Triggers, such as loud noises, images or other situations may “trigger” panic attacks, extreme anxiety, unexplained anger or fear (of recurrence) and depression. Those with PTSD also experience issues with their emotional thinking and future: detachment from love, numbness, depression, feelings of helplessness/hopelessness or avoidance behaviors of events, things, and even people that may remind them of the dreaded event.
11 self- help tips to try3:
1: Get moving-Focus on your body and how it feels as you exercise,
2: Spend time in nature- Pursue outdoor activities like hiking, camping, mountain biking, rock climbing, white water rafting, and skiing or just a simple walk in the woods- even a relaxing view out your window.
3: Self-regulate your nervous system- Learn that you can change your hyper-alert system and calm yourself directly.
4.Mindful breathing- A quick way to calm yourself through mindful breathing. Simply take 60 breaths, focusing your attention on each out breath.
Sensory input-Listen to an uplifting song. Smell ground coffee or a certain brand of cologne. Pet an animal.
Reconnect emotionally- Learn more about a mindful practice that connects you to your emotions.
Connect with others-Find someone you can connect with face to face— someone you can talk to for an uninterrupted period of time, someone who will listen to you without judging, criticizing, or continually being distracted by the phone or other people. That person may be your significant other, a family member, a friend, or professional therapist.
- Exercise or move- Take some time to exercise. Jump up and down, swing your arms and legs. A few minutes of that and you’ll be breathing heavily. Your head will feel clearer.
- Vocal toning- Find a quiet place and in a straight back chair, purse your lips together and teeth slightly apart, simply making “mmmm” sounds. Change the pitch and volume until you experience a pleasant vibration in your face.
- Volunteer- your time or reach out to a friend in need. This can help you reclaim your sense of power. Join a PTSD support group.
- Take time to relax-Relaxation techniques such as meditation, deep breathing, massage or yoga can activate the body’s relaxation response and ease symptoms of PTSD.
- Avoid alcohol and drugs.
- Eat a healthy diet-Start your day right with breakfast, and keep your energy up and your mind clear with balanced, nutritious meals throughout the day. Limit processed food.
- Get enough sleep- Sleep deprivation exacerbates anger, irritability, and moodiness.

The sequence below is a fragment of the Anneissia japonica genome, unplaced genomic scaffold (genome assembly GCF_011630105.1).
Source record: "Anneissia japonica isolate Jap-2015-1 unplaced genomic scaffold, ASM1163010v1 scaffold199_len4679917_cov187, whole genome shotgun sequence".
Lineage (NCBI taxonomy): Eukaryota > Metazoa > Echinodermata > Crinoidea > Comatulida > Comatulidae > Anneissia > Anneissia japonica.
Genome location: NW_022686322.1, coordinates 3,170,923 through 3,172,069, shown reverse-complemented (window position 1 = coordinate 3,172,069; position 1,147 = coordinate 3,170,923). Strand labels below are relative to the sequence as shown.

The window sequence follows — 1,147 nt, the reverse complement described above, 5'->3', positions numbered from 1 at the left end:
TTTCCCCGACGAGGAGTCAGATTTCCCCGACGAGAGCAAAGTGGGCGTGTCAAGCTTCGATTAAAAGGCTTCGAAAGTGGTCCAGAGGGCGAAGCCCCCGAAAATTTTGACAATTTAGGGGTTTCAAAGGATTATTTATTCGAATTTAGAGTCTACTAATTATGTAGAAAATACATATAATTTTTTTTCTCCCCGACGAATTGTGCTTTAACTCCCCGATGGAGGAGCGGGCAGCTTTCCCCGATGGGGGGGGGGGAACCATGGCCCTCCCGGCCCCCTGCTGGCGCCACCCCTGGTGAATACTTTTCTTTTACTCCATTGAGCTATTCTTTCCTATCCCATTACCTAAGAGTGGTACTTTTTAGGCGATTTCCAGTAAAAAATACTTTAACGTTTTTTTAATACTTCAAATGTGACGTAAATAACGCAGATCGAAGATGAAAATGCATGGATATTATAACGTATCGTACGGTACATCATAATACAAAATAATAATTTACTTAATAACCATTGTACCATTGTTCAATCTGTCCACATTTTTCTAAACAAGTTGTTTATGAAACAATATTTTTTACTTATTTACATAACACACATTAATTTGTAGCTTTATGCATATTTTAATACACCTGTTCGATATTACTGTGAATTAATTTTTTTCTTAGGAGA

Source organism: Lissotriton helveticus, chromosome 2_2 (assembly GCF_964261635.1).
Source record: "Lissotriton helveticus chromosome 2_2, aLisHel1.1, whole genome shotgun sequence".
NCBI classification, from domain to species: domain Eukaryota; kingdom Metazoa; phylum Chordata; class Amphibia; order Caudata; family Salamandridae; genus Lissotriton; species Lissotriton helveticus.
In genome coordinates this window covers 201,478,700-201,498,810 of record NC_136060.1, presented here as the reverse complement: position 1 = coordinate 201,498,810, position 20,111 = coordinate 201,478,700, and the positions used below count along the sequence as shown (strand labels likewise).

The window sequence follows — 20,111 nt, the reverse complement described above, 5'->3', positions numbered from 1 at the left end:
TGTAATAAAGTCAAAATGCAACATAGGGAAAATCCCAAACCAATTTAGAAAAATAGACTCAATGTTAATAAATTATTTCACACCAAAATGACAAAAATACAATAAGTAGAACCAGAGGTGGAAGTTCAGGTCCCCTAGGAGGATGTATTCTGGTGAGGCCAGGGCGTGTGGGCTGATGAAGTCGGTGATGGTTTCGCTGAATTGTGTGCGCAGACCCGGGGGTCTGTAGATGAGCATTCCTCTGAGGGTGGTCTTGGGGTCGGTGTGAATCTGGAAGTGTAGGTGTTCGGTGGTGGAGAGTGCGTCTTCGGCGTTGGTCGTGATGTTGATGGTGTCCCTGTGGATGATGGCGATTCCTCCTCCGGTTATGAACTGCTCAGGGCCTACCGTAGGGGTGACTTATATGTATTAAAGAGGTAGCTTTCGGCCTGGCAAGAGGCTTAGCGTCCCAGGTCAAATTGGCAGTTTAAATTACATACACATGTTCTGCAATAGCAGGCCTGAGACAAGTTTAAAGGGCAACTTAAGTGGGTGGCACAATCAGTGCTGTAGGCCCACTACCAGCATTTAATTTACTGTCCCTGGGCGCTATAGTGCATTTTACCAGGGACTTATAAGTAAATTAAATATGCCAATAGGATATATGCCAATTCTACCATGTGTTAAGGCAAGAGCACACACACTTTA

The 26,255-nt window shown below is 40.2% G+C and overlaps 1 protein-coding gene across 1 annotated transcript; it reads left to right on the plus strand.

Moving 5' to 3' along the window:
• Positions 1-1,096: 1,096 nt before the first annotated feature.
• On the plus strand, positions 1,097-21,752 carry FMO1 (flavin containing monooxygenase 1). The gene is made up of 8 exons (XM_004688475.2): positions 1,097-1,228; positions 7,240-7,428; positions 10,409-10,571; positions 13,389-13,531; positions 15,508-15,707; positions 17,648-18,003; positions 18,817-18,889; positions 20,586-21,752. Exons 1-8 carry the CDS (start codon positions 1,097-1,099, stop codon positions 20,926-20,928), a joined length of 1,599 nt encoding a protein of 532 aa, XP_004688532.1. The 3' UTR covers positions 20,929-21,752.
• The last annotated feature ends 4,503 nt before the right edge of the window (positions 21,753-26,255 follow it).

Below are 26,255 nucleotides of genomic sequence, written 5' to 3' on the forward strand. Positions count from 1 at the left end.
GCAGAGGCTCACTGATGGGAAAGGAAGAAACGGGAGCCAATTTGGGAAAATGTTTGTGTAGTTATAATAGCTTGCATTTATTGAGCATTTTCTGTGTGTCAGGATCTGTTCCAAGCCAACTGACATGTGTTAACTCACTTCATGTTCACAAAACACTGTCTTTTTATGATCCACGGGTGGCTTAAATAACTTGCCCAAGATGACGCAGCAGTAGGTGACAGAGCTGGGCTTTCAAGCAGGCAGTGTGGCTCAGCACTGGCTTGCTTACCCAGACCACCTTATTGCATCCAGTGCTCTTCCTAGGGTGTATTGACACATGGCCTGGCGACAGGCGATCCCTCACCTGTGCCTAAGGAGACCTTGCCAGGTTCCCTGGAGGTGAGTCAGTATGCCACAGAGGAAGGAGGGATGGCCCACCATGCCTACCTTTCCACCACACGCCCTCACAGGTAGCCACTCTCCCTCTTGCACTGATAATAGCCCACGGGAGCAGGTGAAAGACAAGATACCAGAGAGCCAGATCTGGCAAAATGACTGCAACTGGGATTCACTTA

Tips for what a loved one can do to help (Show this to them):
- Be patient and understanding-Getting better takes time so be patient with the pace of recovery.
- Try to anticipate and prepare for PTSD triggers-Common triggers include anniversary dates; people or places associated with the trauma and certain sights, sounds or smells. If you are aware of the triggers that may cause an upsetting reaction, you’ll be in a better position to help your loved one calm down.
- Don’t take the symptoms of PTSD personally-If your loved one seems distant, irritable, angry or closed off, remember that this may not have anything to do with you or your relationship.
- Don’t pressure your loved one into talking-It is often very difficult for people with PTSD to talk about their traumatic experiences. For some, it can even make things worse. Never try to force your loved one to open up. Let the person know, however, that you’re there when and if he or she wants to talk.
The good news is that there are genuinely effective ways to help. Many people have cured their anxiety altogether, and others find ways to make it easily manageable. Our military heroes discovered how. Congratulations to you heroes who recovered. For those who could use moral and professional support, Counseling on Demand counselors are good at this.
We are online at CounselingonDemand.com
Effective Online Counseling…Only a Click Away
- William W. Horne, Portraits of Courage, AARP Magazine, April/May 2017, pgs 50-53
- Matthew Hunt, PTSD, Understanding the Physical Side, http://www.counselingondemand.com/counseling/understand-physical-side-ptsd/
- Matthew Hunt, Post Traumatic Stress Disorder (PTSD) 11 Self-Help Tips to Try